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Property II
South Texas College of Law Houston
Moya, Olga

Look at principle problems and example problems in chapters!
 
I.                    Non-Possessory Interests
a.       Easements-right to use land possessed by another. No right to possess, only right to use. For limited purposes. A property interest in land, not simply a contract right. 
1. Statute of frauds-The grant of an easement is subject to the statute of frauds. A person cannot own an easement in their own land. 
            a. In writing
b. Identify grantor and grantee
c. Must contain words manifesting an intent to create a property interest.
d. Must describe the land affected (servient estate)
e. if impertinent easement, should reference dominant estate.
f. Must be signed by grantor.
            Exceptions:(later in course)
                        -Detrimental reliance
                        -Partial performance
2. RESTATEMENT-An easement is an interest in land in the possession of another which:
a. entitles the owner of such interest to a limited use or enjoyment of the land in which the interest exists;
b. entitles him to protection as against third persons from interference in such use or enjoyment.
c. is not subject to the will of the possessor of the land;
d. is not a normal incident of the possession of any land possessed by the owner of the interest; and
e. is capable of creation by conveyance.
                        3. Five types:
a. Express easements (in fact, other four in law)-only when landowner agrees.
                                    b. Easements implied from prior existing uses
c. Easements by necessity- declared when a piece of land is landlocked, otherwise useless. In most instances they should have first negotiated the easements, now they must approach the neighbor and must negotiate an easement for a price. Other side may get ordered by court and may now not get anything in return.
d. prescriptive easement- easements by adverse possession.   Basically a trespasser or squatter, and the rightful property owner does not evict. 
e. Irrevocable easements-easements by estoppel. Commitment to easement is such that the court should rule it an easement by estoppel.
 
(f) Quasi-easement – easement from prior use of land
 
4. Analysis for enforcing an easement: (look at four corners of documents)
1. if clear and unambiguous, give full force and effect to the document, no parol evidence allowed).
2. Unclear document-(same for covenant)-For exam go through all four.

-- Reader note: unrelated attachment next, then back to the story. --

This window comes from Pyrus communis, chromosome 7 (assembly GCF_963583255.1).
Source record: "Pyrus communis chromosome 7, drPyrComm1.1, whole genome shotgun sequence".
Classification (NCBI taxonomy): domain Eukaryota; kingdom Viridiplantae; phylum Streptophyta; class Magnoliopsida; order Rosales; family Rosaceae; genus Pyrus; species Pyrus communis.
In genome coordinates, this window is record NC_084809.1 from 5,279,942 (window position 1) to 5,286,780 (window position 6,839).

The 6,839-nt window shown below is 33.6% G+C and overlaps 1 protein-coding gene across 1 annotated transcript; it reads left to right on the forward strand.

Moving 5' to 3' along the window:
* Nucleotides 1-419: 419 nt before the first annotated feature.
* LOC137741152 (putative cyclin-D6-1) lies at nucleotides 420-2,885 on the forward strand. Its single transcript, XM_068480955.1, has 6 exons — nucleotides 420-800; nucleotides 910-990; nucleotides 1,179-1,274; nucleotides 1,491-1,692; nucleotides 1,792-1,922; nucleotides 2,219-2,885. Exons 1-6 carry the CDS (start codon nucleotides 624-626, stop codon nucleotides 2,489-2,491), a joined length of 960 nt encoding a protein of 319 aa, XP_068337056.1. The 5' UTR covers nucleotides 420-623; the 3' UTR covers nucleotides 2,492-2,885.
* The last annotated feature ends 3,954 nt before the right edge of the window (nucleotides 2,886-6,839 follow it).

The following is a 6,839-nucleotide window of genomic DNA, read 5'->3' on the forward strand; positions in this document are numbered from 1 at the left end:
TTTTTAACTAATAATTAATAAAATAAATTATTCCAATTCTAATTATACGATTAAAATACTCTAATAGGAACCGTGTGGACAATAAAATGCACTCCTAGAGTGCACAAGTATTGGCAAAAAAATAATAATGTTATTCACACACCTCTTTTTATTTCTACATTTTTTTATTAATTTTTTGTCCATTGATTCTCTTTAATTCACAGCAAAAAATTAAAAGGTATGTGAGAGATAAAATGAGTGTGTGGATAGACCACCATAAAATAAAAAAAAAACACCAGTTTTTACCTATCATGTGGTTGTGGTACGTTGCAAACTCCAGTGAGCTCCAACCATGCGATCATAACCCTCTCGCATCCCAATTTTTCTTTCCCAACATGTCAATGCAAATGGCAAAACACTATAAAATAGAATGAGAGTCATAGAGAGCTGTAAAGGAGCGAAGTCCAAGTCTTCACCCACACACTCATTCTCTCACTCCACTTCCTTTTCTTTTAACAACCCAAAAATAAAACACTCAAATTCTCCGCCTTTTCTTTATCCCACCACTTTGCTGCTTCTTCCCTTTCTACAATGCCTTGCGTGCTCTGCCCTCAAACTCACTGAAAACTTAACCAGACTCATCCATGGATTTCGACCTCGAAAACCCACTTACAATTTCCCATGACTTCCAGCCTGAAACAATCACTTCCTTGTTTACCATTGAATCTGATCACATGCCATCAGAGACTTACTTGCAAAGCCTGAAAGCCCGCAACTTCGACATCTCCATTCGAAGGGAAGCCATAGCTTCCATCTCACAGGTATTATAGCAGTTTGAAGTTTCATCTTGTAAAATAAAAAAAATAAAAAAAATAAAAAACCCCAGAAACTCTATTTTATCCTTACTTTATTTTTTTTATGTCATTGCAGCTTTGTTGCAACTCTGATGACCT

a. apply rules of law.(statutes, precedent, common law) 
1. intention of parties is to be ascertained by a fair consideration
            2. Grant is to be construed in favor of grantee.
3. a fee simple title is presumed to be intended to pass by a grant of real property unless it appears from the grant that a lesser estate was intended.
4. Where the term “right of way” is used in a deed it usually indicates that only an easement or a right of passage is being conveyed or reserved. 
b. Look at rules of construction. 
1. Construction should be adopted which gives effect to all words. Each word and provision should be given

ning restrictions, etc)
 
                                                iii.      Possessory – owner has present or potential right to the possession of real property.
1.      Fee simple- present possesory interests. Can act like an owner. Should cost more than servitudes because you get more.
                                               iv.      Non-possessory (“servitudes”)– Owner has certain rights in property possessed by another person. Give owner the right to use or prevent the use of property. 
1.      restrictive covenant/equitable servitude – each owner of house in subdivision has right to prevent her neighbor from using his property for anything but residential purposes
2.      affirmative covenant – all of lot owners in subdivision may be req’d to make monthly/annual payments to be used for maintenance for common facilities (i.e. tennis ct., swimming pool)
 
                                                 v.      Servient estate (SE) – land subject to E (i.e. burdened by E)
                                               vi.      Dominant estate (DE) – land benefited by E
 
Affirmative Easement – holder has right to do things which, were it not for E, she would not be permitted to do (i.e. ROW)